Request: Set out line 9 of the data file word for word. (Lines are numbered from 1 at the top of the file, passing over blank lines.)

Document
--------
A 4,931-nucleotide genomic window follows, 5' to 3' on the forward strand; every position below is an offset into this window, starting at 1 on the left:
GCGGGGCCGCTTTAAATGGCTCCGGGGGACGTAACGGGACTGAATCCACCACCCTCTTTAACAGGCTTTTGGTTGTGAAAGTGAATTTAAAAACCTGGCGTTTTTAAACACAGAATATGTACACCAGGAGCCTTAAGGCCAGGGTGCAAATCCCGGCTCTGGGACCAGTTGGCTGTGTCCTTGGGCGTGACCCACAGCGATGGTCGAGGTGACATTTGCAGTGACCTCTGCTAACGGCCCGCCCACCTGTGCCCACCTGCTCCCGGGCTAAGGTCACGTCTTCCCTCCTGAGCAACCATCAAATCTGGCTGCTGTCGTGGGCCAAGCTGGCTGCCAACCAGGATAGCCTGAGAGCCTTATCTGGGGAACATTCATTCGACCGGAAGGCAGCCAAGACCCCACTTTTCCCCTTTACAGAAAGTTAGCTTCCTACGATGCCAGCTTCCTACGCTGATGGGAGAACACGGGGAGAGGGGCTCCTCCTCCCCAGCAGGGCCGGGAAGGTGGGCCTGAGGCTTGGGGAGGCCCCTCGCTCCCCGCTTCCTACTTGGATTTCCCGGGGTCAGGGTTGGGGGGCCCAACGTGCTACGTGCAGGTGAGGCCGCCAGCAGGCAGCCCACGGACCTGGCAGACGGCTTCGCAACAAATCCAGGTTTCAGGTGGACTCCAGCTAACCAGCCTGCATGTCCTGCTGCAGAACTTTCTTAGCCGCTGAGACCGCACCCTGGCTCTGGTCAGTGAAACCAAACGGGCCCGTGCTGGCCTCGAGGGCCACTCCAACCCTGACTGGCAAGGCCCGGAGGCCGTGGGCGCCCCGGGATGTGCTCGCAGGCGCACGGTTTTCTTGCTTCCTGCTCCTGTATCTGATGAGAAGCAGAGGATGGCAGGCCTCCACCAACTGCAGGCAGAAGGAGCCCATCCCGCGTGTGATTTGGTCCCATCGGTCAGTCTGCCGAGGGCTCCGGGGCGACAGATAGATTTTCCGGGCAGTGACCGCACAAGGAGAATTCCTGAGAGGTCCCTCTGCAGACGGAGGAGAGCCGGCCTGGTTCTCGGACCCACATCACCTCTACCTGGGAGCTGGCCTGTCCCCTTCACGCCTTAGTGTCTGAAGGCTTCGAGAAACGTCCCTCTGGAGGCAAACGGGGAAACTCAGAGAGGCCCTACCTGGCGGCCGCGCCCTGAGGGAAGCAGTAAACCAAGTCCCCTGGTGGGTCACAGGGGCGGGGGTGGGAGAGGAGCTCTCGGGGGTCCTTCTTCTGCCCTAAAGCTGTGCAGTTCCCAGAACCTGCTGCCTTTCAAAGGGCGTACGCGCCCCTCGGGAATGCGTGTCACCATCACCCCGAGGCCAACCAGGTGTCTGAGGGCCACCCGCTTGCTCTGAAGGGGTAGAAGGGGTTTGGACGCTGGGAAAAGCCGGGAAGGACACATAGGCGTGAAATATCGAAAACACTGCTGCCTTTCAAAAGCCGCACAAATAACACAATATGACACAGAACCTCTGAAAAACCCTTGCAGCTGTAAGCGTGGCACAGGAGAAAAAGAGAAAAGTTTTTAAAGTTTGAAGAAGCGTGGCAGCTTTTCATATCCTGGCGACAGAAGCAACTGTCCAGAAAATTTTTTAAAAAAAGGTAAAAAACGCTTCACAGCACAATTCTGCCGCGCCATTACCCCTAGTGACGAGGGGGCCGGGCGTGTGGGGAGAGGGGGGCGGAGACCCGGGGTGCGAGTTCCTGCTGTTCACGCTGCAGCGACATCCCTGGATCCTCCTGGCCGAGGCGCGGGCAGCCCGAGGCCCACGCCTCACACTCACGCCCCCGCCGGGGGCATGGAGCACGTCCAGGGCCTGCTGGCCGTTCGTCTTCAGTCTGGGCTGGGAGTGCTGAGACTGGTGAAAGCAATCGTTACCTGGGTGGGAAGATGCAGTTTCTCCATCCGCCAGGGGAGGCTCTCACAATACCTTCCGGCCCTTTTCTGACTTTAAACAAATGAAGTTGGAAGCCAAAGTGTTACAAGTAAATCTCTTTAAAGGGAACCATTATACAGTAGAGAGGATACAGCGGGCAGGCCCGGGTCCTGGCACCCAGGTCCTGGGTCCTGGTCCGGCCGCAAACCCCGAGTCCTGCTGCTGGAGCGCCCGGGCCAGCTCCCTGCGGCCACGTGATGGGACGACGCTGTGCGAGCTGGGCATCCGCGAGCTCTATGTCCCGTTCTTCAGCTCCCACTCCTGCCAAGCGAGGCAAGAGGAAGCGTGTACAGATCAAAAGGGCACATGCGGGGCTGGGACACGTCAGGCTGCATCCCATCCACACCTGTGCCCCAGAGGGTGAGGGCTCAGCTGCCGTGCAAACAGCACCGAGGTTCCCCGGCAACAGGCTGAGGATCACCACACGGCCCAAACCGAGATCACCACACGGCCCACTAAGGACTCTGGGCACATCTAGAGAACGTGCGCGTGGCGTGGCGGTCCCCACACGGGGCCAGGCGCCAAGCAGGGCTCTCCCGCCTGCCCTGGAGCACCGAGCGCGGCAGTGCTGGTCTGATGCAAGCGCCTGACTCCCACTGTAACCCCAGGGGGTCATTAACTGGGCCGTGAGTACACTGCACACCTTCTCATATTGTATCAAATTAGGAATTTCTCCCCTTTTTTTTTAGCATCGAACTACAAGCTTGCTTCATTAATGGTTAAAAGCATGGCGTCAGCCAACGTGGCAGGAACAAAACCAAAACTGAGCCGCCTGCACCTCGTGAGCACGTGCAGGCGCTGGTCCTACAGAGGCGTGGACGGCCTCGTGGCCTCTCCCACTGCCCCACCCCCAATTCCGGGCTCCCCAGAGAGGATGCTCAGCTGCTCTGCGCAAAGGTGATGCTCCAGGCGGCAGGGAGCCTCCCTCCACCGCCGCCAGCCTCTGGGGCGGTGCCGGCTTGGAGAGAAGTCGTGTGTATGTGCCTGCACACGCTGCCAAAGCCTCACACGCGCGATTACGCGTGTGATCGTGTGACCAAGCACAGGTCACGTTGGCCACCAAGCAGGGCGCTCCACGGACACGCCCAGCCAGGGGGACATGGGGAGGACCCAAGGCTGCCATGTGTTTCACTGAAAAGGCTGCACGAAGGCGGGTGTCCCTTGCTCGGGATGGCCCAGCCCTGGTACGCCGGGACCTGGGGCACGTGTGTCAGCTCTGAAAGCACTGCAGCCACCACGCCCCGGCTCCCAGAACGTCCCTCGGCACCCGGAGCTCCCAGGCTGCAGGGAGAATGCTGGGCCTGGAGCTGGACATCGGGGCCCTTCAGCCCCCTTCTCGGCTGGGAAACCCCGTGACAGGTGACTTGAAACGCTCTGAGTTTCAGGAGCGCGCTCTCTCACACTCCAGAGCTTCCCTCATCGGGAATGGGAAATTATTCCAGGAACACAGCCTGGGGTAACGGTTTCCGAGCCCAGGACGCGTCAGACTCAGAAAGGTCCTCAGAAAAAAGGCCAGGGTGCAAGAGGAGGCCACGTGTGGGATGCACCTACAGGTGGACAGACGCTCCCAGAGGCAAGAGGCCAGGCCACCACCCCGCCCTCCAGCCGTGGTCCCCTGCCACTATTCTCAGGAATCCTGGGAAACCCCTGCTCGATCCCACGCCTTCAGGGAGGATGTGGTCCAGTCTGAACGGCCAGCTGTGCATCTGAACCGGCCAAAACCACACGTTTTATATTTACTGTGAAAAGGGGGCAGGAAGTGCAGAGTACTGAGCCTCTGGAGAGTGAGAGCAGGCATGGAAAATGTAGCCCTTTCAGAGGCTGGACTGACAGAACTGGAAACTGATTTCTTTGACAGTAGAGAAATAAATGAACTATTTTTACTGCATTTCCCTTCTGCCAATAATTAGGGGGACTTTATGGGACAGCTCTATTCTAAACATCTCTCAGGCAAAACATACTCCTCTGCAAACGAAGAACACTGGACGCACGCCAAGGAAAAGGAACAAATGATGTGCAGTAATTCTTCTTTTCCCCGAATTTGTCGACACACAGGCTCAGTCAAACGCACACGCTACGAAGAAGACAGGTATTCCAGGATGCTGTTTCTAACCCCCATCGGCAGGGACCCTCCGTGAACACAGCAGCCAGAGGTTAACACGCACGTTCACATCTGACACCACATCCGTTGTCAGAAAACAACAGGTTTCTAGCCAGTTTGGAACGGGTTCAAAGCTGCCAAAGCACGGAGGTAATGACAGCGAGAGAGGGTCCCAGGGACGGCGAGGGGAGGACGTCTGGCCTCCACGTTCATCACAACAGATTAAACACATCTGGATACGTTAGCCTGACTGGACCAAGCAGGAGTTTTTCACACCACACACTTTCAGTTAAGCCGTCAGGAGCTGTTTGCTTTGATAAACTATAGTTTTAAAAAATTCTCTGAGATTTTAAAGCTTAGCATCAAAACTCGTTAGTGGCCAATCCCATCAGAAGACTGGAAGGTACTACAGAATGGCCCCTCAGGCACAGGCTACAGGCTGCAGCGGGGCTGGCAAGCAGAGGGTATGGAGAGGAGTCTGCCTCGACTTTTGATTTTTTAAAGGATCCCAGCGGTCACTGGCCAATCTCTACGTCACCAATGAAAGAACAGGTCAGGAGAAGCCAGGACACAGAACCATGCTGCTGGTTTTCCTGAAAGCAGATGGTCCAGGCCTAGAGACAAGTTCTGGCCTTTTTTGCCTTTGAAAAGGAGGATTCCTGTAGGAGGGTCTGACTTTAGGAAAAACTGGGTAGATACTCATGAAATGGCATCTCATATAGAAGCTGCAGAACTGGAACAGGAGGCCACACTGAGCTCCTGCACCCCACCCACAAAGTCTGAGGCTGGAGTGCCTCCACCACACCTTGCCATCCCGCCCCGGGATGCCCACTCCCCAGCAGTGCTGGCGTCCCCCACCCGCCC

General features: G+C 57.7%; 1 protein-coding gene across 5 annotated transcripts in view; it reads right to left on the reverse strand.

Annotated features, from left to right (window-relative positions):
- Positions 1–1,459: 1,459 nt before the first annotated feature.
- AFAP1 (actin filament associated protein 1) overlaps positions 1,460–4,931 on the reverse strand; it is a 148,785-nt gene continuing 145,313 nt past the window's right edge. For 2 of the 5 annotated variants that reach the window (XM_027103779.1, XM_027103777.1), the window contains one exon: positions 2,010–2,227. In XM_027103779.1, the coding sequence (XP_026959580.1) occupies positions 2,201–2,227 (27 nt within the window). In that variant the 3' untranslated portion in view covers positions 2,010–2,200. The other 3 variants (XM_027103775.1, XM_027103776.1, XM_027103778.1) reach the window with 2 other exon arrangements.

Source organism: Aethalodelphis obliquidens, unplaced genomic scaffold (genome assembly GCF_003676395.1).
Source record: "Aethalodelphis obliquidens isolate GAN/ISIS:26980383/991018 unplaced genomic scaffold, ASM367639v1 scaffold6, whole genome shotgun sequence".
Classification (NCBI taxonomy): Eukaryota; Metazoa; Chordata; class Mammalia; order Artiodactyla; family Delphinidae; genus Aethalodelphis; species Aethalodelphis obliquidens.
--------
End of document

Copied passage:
Classification (NCBI taxonomy): Eukaryota; Metazoa; Chordata; class Mammalia; order Artiodactyla; family Delphinidae; genus Aethalodelphis; species Aethalodelphis obliquidens.